Qatar to host meeting between Sudan’s conflicting parties: reports – Doha News


Darfur faced a brutal war in 2003 in which at least 300,000 people were killed and around 2.7 million were displaced.

Qatar is reportedly gathering Libya-based Darfur fighters and the Sudanese army in its capital in early March to allow the former’s return to Sudan, Africa Intelligence reported on Wednesday.

The reported meeting in Doha will take place under the auspices of French non-profit organisation Promediation, after previous meetings between fighters from the “Democratic Path Forces” coalition and the Sudanese military.

Africa Intelligence added that the sides are “expected to put the finishing touches to a political and security roadmap”.

No Qatari official publicly commented on the matter.

The latest report comes after the same news outlet claimed last month that a Qatari delegation led by Special Envoy of the Minister of Foreign Affairs for Counterterrorism and Mediation in Conflict Resolution Dr. Mutlaq bin Majed Al Qahtani visited Niamey.

During the meeting, the Sudanese army officials were joined by a delegation of the police and the National Intelligence and Security Service. 

However, there was an absence of the Rapid Support Forces (RSF), led by Mohamed Dagalo, also known as Hemeti, though the group is reportedly attending the talks in Doha.

The parties are also those involved in the 2020 Juba Peace Agreement, signed in the presence of Qatar, Chad, Egypt along other international partners. 

While several groups signed the agreement, two key movements did not ink the deal. The groups are the Darfur-based Sudan Liberation Movement (SLM) and the Sudan People’s Liberation Movement-North (SPLM-N).

According to Africa Intelligence, there are between 6,000 and 10,000 Darfurian fighters in Libya with the United Nations previously warning of the link of the presence of armed groups in the country to its instability.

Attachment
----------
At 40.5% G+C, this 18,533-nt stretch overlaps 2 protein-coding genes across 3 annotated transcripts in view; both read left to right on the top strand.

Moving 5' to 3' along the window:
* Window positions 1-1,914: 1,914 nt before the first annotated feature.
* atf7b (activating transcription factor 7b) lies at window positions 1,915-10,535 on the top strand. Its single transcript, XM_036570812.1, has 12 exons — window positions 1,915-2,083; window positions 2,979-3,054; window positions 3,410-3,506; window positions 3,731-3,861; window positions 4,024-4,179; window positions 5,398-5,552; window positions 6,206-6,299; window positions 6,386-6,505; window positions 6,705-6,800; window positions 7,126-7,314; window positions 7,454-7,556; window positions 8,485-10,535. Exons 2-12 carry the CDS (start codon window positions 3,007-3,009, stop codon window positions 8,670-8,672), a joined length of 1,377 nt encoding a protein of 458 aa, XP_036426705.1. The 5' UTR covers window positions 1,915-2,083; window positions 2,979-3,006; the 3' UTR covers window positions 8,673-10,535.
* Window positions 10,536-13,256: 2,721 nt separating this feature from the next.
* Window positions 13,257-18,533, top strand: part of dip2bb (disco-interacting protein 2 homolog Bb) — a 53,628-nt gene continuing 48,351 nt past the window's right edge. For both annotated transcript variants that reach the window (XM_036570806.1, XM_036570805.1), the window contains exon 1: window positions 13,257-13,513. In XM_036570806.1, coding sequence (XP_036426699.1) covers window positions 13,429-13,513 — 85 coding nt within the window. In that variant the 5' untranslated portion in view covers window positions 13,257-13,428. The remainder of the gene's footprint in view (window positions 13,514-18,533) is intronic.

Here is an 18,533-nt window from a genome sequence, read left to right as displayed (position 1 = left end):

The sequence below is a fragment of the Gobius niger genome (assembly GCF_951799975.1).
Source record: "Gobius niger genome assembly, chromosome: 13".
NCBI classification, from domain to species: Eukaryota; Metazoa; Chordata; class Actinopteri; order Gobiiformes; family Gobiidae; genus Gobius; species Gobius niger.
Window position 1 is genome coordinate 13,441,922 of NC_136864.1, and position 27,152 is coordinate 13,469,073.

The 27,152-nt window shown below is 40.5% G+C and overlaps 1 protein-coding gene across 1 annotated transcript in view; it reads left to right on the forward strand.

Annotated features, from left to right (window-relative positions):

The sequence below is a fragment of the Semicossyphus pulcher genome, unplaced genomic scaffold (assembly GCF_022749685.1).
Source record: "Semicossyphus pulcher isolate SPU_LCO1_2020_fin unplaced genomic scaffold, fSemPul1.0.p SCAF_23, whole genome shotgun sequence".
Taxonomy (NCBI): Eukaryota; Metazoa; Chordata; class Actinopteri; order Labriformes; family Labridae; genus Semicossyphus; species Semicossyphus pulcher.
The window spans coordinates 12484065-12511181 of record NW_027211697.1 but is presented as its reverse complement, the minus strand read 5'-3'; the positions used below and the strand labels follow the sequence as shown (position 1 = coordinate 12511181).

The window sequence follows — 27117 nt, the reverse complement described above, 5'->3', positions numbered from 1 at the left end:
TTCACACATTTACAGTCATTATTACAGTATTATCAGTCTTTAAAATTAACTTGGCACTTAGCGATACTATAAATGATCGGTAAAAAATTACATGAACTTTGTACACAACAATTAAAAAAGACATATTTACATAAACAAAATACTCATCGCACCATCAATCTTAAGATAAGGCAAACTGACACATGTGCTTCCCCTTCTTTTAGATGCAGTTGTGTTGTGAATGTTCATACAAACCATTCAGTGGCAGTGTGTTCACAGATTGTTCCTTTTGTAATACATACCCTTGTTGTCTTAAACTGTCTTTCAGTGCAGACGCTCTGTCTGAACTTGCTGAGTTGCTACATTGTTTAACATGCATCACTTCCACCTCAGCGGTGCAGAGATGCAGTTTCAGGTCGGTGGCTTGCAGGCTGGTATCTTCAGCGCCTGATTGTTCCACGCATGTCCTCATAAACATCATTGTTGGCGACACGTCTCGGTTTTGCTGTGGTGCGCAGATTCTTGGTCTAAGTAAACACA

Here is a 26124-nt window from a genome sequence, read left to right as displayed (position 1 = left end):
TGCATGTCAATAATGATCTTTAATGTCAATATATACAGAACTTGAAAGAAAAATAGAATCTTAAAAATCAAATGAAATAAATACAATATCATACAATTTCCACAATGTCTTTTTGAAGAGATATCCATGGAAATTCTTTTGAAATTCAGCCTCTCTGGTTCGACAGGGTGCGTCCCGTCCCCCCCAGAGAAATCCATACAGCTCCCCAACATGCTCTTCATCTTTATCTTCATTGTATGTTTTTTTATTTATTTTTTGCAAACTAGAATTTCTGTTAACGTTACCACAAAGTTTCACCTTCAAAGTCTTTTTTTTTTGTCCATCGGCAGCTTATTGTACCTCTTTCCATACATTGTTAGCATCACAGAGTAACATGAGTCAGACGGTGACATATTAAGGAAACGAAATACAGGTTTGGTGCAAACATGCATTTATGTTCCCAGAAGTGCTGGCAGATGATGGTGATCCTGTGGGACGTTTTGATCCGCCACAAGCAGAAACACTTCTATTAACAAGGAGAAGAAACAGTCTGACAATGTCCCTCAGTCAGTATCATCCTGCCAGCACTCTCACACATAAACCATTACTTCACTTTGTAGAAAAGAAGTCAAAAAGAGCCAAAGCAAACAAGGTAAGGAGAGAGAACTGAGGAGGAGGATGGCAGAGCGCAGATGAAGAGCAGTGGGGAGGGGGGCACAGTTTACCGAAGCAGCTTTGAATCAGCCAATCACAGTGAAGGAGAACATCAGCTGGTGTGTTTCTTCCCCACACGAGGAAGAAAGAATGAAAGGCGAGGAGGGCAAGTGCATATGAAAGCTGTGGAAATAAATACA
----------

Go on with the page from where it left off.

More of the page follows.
“Most Darfurian armed groups continued to work for the Libyan National Army in Libya during the reporting period [2021], securing areas and manning checkpoints. In return for these tasks,” the UN experts said last year.

Last year, a number of rebel groups in Libya inked the “Democratic Path Forces” for peace in Sudan. A meeting in Niamey also took place in June last year under the auspices of Promediation.

Darfur faced a brutal war in 2003 in which at least 300,000 people were killed and around 2.7 million were displaced, per figures shared by the UN.

Qatar’s mediating role in Darfur goes back years.

In 2011, Doha sponsored a negotiation process that resulted in the Darfur Peace Agreement. The talks brought together the government of Sudan and the armed movements.

Then in 2013, it hosted the International Donors Conference for Reconstruction and Development in Darfur, where the country pledged to raise $7.2 billion to help rebuild the conflict area over a period of six years.


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